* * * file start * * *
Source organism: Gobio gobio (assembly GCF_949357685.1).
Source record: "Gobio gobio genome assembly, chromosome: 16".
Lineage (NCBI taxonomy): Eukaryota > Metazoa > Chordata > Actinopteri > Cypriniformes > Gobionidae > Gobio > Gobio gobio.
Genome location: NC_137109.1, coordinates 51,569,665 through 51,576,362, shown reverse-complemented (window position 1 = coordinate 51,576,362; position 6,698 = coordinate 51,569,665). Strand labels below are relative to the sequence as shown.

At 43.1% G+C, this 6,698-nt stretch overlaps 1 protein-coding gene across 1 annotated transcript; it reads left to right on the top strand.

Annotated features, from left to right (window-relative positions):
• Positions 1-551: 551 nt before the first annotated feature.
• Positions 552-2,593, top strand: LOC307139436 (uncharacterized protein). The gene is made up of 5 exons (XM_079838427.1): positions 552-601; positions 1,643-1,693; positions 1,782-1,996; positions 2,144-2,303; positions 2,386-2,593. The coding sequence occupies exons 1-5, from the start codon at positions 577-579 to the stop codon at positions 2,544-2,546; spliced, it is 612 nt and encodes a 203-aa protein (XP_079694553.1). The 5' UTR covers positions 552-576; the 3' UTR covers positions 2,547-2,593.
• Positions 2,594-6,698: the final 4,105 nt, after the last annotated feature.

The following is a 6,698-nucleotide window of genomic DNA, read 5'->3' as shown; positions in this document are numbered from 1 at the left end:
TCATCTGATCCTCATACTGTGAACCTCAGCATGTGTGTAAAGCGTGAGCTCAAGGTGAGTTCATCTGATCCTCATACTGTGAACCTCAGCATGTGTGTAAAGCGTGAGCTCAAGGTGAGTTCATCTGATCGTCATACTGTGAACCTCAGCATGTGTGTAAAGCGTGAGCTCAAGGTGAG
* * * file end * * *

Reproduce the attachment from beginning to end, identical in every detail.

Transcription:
Source organism: Gobio gobio (assembly GCF_949357685.1).
Source record: "Gobio gobio genome assembly, chromosome: 16".
Lineage (NCBI taxonomy): Eukaryota > Metazoa > Chordata > Actinopteri > Cypriniformes > Gobionidae > Gobio > Gobio gobio.
Genome location: NC_137109.1, coordinates 51,569,665 through 51,576,362, shown reverse-complemented (window position 1 = coordinate 51,576,362; position 6,698 = coordinate 51,569,665). Strand labels below are relative to the sequence as shown.

At 43.1% G+C, this 6,698-nt stretch overlaps 1 protein-coding gene across 1 annotated transcript; it reads left to right on the top strand.

Annotated features, from left to right (window-relative positions):
• Positions 1-551: 551 nt before the first annotated feature.
• Positions 552-2,593, top strand: LOC307139436 (uncharacterized protein). The gene is made up of 5 exons (XM_079838427.1): positions 552-601; positions 1,643-1,693; positions 1,782-1,996; positions 2,144-2,303; positions 2,386-2,593. The coding sequence occupies exons 1-5, from the start codon at positions 577-579 to the stop codon at positions 2,544-2,546; spliced, it is 612 nt and encodes a 203-aa protein (XP_079694553.1). The 5' UTR covers positions 552-576; the 3' UTR covers positions 2,547-2,593.
• Positions 2,594-6,698: the final 4,105 nt, after the last annotated feature.

The following is a 6,698-nucleotide window of genomic DNA, read 5'->3' as shown; positions in this document are numbered from 1 at the left end:
TCATCTGATCCTCATACTGTGAACCTCAGCATGTGTGTAAAGCGTGAGCTCAAGGTGAGTTCATCTGATCCTCATACTGTGAACCTCAGCATGTGTGTAAAGCGTGAGCTCAAGGTGAGTTCATCTGATCGTCATACTGTGAACCTCAGCATGTGTGTAAAGCGTGAGCTCAAGGTGAG